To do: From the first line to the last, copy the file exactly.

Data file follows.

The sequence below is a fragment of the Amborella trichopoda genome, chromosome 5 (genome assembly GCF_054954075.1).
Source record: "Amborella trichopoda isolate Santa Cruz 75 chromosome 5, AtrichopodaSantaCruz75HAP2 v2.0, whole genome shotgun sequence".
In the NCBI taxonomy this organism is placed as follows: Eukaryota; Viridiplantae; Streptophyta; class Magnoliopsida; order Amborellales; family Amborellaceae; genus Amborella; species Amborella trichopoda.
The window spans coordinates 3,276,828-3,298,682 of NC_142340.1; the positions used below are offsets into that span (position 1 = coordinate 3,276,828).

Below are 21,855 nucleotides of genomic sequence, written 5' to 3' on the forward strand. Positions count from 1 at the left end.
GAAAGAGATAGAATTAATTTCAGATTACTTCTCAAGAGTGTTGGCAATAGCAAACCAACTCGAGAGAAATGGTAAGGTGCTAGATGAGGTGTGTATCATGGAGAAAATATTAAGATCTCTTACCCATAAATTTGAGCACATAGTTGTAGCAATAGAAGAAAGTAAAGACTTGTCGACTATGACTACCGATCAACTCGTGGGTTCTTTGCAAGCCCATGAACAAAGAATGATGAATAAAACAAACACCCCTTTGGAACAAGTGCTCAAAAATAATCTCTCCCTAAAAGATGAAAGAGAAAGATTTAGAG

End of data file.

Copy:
The sequence below is a fragment of the Amborella trichopoda genome, chromosome 5 (genome assembly GCF_054954075.1).
Source record: "Amborella trichopoda isolate Santa Cruz 75 chromosome 5, AtrichopodaSantaCruz75HAP2 v2.0, whole genome shotgun sequence".
In the NCBI taxonomy this organism is placed as follows: Eukaryota; Viridiplantae; Streptophyta; class Magnoliopsida; order Amborellales; family Amborellaceae; genus Amborella; species Amborella trichopoda.
The window spans coordinates 3,276,828-3,298,682 of NC_142340.1; the positions used below are offsets into that span (position 1 = coordinate 3,276,828).

Below are 21,855 nucleotides of genomic sequence, written 5' to 3' on the forward strand. Positions count from 1 at the left end.
GAAAGAGATAGAATTAATTTCAGATTACTTCTCAAGAGTGTTGGCAATAGCAAACCAACTCGAGAGAAATGGTAAGGTGCTAGATGAGGTGTGTATCATGGAGAAAATATTAAGATCTCTTACCCATAAATTTGAGCACATAGTTGTAGCAATAGAAGAAAGTAAAGACTTGTCGACTATGACTACCGATCAACTCGTGGGTTCTTTGCAAGCCCATGAACAAAGAATGATGAATAAAACAAACACCCCTTTGGAACAAGTGCTCAAAAATAATCTCTCCCTAAAAGATGAAAGAGAAAGATTTAGAG